MSPs want to hear the public's views on plans to shake up housing law in Scotland and end the right to buy social housing.

The Housing Bill proposes a range of changes affecting social and private rental tenants, tenement dwellers and letting agents, and people who live in mobile homes.

The Bill also plans to end the right to buy for tenants in council and housing-association homes.

The Infrastructure and Capital Investment Committee will be taking evidence and considering the Bill in the next few months.

The committee's convener, Maureen Watt MSP, has asked the public and organisations affected to submit their opinions and some will be asked to come to a meeting in Holyrood to give greater details.

If passed the bill will mean:

l Changes to how social housing is allocated.

l A mandatory register of letting agents to improve standards.

l Enforcement powers for councils to ensure maintenance and repair work is done in tenements.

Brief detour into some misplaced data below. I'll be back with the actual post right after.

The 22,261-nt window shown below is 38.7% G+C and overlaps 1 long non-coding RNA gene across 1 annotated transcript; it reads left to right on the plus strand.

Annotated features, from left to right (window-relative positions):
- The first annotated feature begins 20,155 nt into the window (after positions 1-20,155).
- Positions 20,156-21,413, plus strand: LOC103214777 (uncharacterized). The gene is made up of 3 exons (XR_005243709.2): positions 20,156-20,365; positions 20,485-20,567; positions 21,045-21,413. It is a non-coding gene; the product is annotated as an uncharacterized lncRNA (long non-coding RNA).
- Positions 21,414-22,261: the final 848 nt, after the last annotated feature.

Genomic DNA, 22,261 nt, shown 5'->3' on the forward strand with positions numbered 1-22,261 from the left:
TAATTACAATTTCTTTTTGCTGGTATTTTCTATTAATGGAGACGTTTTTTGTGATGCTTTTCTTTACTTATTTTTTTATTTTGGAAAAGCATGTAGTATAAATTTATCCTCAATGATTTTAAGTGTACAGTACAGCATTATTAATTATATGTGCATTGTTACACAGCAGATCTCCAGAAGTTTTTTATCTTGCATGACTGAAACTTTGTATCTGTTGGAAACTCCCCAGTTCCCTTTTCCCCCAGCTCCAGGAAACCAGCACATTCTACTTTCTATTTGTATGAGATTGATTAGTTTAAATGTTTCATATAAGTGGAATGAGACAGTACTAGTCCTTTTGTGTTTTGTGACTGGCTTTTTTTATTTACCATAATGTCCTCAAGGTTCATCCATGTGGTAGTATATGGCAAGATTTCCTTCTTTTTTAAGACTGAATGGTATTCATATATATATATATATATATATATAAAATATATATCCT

l A licensing scheme for mobile home sites with permanent residents.

Ms Watt said: "Our job as a committee is to examine the Bill and advise Parliament on whether or not it is the best way to address the Scottish Government's policy goals.

"This Bill impacts on people who rent in both the social and private housing sectors - as well as on landlords and letting agents.

"It also has proposals that will be of interest to mobile home owners - and the owners of mobile-home parks.

"We are keen to hear from all interested groups and individuals to ensure all sides of the debate are heard.

"This will help us to consider the proposals and make recommendations to Parliament."

People and organisations have until February 28 to submit their opinions to the committee.

Details are available on the committee page on the Scottish Parliament website with evidence being heard between January and March before a report is published in April. Deputy First Minister Nicola Sturgeon presented the Bill to the Scottish Parliament late last year and the plans to end right to buy were welcomed by social landlords and housing campaigners.

Although there have been restrictions on the policy the Bill will finally stop socially rented home being sold off.

It is expected 15,000 homes will be safeguarded for social letting over the course of 10 years.

Tenants who still have the right to buy their homes will have three years from when the Bill becomes law, expected to be in the autumn, until they are also barred.